It's been 24 hours since Drupal SA-CORE-2014-005 was announced, and we are already beginning to see attacks in the wild. As a platform with 10s of 1000s of Drupal sites, we have a unique perspective on the problem.
(Updated with new attack patterns below)
This is not a drill: black-hat scripters from sketchy domains are working through lists of known Drupal websites probing for exploits. If you have not patched all your sites, stop reading and do it right now.
Ok, now that your websites are safe, here's what we're seeing.
Profiling and Logging Suspected Exploits
We learned of the vulnerability through our participation with the Drupal Security team, so we had a few days to prepare prior to the announcement. At that point, we were under obligation not to share details as part of responsible disclosure, but we did tweet and email customers to "be ready" for the update on Wednesday.
Beyond that, the first step was fashioning our own exploit to have something to build a defense against. I "owned" my personal blog several times getting this right.
With a sense of a potential attack signature, we developed platform-wide request filtering, WAF style. At our scale, we couldn't try to tweak every individual site: a platform solution was the only answer.
We got that deployed on Monday, giving us two days to see the results of real production traffic. We were able to eliminate false-positives while still detecting our PoC attacks, which gave us confidence that our filter would not impact legitimate traffic. That was an important moment, because it meant we could start locking things down.
Log and Block
With the SA announcement on Wednesday we switched the filter from "log" to "log and block". The first detected (and blocked) attack came in at 22:42 UTC (3:42 PM PT), about seven hours after the security announcement. It attempted to set up a fake user with id 9999 and a suspicious temp email address from trbvm.com.
Over the rest of the day we saw a handfull (20-ish) more attacks that looked like proof of concepts or penetration tests. We saw attempts to re-use a proof of concept posted in a Reddit thread, an attempt to create a user named "morpheus" with a pre-set password, and a few attempts to make accounts with the email address
email@example.com and then elevate them to an admin role.
It Gets Real
Early this morning at 08:23 UTC (1:23 AM PT) we started seeing an attack that attempts to insert a new item into the
menu_router table. This attack is originating from IPs from a VPS provider in the .ru domain space, and it appears to be working through a list of domain names alphabetically.
The attack seems to be the initial part of a multi-step process. The menu_callback it is attempting to create will try to use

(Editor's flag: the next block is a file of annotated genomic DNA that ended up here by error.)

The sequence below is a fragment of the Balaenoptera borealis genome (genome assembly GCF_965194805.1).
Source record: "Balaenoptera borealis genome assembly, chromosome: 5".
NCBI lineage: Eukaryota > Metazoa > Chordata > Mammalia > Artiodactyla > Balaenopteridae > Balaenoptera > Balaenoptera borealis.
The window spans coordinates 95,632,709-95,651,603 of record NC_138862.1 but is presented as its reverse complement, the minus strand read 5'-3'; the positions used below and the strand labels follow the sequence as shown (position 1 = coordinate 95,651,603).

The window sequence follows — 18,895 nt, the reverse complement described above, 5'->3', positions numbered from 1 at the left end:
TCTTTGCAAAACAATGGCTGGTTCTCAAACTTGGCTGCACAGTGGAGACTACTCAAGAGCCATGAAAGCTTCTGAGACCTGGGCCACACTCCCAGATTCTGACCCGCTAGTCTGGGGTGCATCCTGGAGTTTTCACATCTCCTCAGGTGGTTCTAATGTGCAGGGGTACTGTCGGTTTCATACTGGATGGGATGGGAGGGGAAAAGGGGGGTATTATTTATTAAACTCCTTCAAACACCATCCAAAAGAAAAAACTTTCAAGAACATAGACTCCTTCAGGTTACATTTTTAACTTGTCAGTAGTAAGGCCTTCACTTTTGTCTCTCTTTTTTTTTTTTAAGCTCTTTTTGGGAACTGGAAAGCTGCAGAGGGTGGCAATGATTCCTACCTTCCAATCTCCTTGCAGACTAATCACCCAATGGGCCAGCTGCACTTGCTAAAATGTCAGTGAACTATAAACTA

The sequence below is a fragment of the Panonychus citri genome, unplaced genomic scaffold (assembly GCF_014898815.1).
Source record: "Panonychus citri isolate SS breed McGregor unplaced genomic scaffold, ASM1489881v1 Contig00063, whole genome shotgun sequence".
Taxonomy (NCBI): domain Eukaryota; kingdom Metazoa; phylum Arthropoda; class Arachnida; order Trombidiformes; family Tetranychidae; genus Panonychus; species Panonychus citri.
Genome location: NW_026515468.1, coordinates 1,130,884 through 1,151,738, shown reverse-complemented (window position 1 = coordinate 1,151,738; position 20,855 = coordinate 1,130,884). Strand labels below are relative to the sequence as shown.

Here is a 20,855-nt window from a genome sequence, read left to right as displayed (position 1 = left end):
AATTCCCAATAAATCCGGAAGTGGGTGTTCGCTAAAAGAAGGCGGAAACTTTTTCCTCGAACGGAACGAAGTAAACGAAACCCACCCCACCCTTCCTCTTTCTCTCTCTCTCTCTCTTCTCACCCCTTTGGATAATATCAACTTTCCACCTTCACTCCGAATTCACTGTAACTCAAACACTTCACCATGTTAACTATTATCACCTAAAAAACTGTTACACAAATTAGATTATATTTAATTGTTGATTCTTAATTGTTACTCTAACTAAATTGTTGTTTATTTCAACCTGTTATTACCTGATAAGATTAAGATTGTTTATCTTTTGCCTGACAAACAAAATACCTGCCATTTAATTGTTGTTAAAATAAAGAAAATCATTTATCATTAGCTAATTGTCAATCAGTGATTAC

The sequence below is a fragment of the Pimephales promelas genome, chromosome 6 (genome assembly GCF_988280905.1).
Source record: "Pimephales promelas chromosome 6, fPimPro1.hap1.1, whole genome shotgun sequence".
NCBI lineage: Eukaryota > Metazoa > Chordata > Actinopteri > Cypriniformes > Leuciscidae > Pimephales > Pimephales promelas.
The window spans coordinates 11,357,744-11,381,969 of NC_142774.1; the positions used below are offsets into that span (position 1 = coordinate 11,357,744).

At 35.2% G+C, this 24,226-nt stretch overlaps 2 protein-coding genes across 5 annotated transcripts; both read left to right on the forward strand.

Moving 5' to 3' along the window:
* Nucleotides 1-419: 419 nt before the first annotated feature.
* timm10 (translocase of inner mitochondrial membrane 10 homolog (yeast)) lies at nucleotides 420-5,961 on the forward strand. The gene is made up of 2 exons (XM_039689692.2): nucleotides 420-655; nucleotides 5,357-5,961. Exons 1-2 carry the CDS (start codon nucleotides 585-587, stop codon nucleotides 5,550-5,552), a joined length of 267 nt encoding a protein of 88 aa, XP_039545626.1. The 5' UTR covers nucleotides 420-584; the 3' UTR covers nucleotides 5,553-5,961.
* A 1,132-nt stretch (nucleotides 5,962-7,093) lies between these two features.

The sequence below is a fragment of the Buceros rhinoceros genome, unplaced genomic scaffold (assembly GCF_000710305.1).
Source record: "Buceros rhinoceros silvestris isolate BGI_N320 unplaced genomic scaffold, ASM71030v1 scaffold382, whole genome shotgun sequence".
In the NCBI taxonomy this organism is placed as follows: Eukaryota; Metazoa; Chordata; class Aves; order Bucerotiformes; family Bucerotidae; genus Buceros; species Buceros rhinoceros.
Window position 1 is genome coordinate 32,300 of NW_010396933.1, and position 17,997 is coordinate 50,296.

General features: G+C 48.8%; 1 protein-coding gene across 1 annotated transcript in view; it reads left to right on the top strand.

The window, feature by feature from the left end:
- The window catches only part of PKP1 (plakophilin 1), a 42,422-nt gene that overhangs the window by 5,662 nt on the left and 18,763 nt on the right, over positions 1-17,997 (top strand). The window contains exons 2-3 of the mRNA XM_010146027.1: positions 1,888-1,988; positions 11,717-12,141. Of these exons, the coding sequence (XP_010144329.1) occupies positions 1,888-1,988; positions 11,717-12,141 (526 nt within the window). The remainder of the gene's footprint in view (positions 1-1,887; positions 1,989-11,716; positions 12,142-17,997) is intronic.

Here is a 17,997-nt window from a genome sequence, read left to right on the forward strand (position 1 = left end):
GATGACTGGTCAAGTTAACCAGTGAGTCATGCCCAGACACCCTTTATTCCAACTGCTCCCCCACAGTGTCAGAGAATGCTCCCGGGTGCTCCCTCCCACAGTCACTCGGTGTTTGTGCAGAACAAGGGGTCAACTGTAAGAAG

file_put_contents() to drop a file somewhere in the codebase. That file will pick up a subsequent http request with more of an attack payload in the $_COOKIE superglobal. This sophistication plus the alphabetical attack sequence suggests a professional exploit.
Note that this attack has a 0% chance of success on Pantheon. We block it, but even if we didn't live sites can't write files into the codebase, and a sophisticated
$_COOKIE attack would also be stripped. Still, it's concerning.
This Is Not A Drill
It's barely 24 hours after the SA, and we have logged and blocked over 500 attempted attacks on sites on the Pantheon platform. We expect this rate to increase as exploit code is more widely shared and attacks become more automated.
The fact that we are blocking suspect traffic does not mean you delay updating. We're happy to be defending sites on our Platform, but the filter, like CloudFlare's WAF firewall rule is not a guarantee to secure your site. You need to get the update deployed and patch the vulnerability at the source.
If you need help, let us know. If you have friends who need help, lend a hand.
Credit to the Drupal Security team for organizing a responsible and orderly release. There was likely temptation to rush something out once the severity was realized, but they showed great professionalism by taking a more deliberate route. As soon as the fix was disclosed, black-hats would start working to weaponize the exploit, which we are already seeing.
Finally, I'd like to give credit to Greg "greggles" Knaddison for planting the idea in my head of using the reach of our platform as a way to monitor exploit attempts against sites running on Pantheon. Hopefully the data we're able to gather will help everyone defend better and build more secure software and platforms.
Update: more attack patterns
We'll keep updating this post with more attack patterns as they are identified. These are all blocked on Pantheon, but can be useful if your site was unprotected and you're worried that you've been hit.
- menu_router attack with
- the "megauser" role attack.
- another menu_router attack using
assertas an access callback.